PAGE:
This example isn't very interesting, but it looks good in print. The point is that we didn't have to use YAWriter. We could have used any SAX handler Perl package on our system, including ones we wrote ourselves, and tossed them into the mix when baking a new XML::Generator::DBI object. Given the same database table as the example above used, when the $genenerator object's execute method is called, it would act as if it had just parsed the previous XML document (modulo the whitespace that YAWriter inserted to make things more human-readable). It would act this way even though the actual source isn't an XML document at all, but a database table.

9.3.2. Further Ruminations on DBI and SAX

While we're on the subject, let's digress down the path of DBI and SAX, which may have more in common than mutual utility in data management.

The main reason why the Perl DBI earned its position as the preeminent Perl database interface involves its architecture. When installing DBI, one must obtain two separate pieces: DBI.pm contains all the code behind the DBI API and its documentation, but it alone won't let you drive a database with Perl; you also need at least one DBD module that is suitable to the type of database you plan to use. CPAN has many of these modules to choose from, DBD::MySQL, DBD::Oracle, and DBD::Pg for Postgres. While the programmer interacts only with the DBI module, feeding it SQL queries and receiving results from it, the appropriate DBD module communicates directly with the actual database. The DBD module turns the abstract DBI methods into highly specific and platform-dependent database commands. It does this far underneath the level at which the DBI user works, so that any Perl program using DBI will work on any database for which somebody has made available a DBD driver.[32]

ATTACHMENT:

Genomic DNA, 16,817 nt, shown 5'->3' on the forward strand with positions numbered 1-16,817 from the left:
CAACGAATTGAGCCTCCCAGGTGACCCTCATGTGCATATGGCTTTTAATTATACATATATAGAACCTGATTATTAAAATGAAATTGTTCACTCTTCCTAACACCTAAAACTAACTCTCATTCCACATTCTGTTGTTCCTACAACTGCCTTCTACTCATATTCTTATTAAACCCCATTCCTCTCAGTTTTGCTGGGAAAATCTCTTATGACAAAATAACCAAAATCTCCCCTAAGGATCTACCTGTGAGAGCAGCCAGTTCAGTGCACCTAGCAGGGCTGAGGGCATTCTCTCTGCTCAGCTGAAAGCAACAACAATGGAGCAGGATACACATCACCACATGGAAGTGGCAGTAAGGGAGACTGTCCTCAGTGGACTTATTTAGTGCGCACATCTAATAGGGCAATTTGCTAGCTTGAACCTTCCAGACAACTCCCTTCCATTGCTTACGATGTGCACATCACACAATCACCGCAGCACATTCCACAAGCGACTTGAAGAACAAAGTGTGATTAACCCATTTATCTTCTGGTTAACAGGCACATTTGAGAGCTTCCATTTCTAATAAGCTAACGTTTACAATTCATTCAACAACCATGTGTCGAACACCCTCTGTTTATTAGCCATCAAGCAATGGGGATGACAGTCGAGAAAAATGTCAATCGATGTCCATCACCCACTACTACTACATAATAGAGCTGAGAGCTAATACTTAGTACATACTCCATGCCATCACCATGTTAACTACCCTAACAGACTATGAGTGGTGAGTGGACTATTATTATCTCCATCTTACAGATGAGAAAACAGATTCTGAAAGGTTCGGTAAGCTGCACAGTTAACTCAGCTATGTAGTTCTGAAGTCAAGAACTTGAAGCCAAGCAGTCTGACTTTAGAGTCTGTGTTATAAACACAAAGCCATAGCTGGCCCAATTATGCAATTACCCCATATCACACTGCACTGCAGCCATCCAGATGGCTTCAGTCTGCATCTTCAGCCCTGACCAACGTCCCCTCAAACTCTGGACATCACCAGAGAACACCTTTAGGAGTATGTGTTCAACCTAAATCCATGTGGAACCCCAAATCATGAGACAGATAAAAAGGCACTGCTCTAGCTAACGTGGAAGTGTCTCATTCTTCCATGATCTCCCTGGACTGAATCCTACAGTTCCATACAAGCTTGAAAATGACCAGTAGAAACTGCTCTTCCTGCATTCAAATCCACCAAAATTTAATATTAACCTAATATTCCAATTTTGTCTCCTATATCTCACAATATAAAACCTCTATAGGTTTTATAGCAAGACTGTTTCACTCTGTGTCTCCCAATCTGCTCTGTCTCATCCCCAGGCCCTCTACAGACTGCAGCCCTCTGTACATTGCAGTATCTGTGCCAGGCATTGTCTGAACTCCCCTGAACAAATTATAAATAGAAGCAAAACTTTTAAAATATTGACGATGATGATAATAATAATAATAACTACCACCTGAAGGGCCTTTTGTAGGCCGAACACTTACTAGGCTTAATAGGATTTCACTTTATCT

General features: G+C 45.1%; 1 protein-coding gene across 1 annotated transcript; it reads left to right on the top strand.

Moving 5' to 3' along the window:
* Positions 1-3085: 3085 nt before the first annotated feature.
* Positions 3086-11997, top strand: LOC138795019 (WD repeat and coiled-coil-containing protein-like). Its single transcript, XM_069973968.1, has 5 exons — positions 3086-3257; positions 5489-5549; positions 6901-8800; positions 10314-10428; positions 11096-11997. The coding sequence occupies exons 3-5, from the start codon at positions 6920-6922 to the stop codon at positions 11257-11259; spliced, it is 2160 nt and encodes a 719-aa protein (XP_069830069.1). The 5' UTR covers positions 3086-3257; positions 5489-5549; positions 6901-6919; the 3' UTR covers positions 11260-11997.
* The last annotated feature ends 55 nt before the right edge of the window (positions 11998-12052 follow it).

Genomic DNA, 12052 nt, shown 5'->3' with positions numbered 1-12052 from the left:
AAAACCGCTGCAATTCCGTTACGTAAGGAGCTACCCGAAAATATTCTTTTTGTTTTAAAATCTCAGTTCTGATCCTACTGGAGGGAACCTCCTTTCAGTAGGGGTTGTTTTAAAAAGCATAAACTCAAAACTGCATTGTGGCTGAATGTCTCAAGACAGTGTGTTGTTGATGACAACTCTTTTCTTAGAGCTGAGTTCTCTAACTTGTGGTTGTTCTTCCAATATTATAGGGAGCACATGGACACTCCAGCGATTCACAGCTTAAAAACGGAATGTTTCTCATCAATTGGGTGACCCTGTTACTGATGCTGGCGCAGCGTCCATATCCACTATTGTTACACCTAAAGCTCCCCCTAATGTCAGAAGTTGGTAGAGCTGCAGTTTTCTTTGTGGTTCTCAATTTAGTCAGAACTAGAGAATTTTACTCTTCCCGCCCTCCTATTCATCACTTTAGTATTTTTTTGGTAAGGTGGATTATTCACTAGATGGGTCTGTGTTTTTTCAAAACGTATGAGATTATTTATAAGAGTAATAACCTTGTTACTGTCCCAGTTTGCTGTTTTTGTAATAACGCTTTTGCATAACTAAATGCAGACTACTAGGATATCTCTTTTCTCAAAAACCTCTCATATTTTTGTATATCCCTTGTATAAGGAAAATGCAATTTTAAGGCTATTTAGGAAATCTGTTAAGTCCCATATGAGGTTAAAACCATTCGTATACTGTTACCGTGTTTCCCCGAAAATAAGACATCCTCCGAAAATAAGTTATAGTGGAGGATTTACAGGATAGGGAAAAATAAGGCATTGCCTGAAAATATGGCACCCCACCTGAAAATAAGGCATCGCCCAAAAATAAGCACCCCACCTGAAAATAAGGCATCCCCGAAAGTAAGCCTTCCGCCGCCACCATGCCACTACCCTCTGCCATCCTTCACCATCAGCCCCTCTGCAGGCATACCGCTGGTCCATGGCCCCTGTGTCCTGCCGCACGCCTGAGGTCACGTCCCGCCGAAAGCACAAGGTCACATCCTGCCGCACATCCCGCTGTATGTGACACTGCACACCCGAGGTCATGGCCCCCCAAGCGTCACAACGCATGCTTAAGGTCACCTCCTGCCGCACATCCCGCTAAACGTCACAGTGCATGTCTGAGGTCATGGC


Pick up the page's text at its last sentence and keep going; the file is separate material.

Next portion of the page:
[32]Assuming, of course, that the programmer took care not to have the program rely on any queries unique to a given database. $sth->query('select last_insert_id( ) from foo') might work well when hacking on a MySQL database, but cause your friends using Postgres great pain. Consult O'Reilly's Programming the Perl DBI by Alligator Descartes and Tim Bunce for more information.

A similar movement is on the ascent in the Perl and XML world, which started in 2001 with the SAX drivers mentioned at the start of this section and ended up with the XML::SAX module, a SAX2 implementation that works like DBI. Tell it you want a SAX parser, optionally specifying the SAX features your program's gotta have, and it roots around on your system to find the best tool for the job, which it instantiates and hands back to you. Then you plug in the SAX handler package of your choice (much as with XML::Generator::DBI) and go to town.

Instead of a variety of DBD drivers that let you use a standard interface to pull data from a variety of databases, PerlSAX handlers let you use a standard interface to pull data from any imaginable data source. As with DBI, it requires only one intrepid hacker to wade through the data format in question, and suddenly other Perl programmers with a clue about SAX hacking can find themselves using a standard API to handle this once-alien format.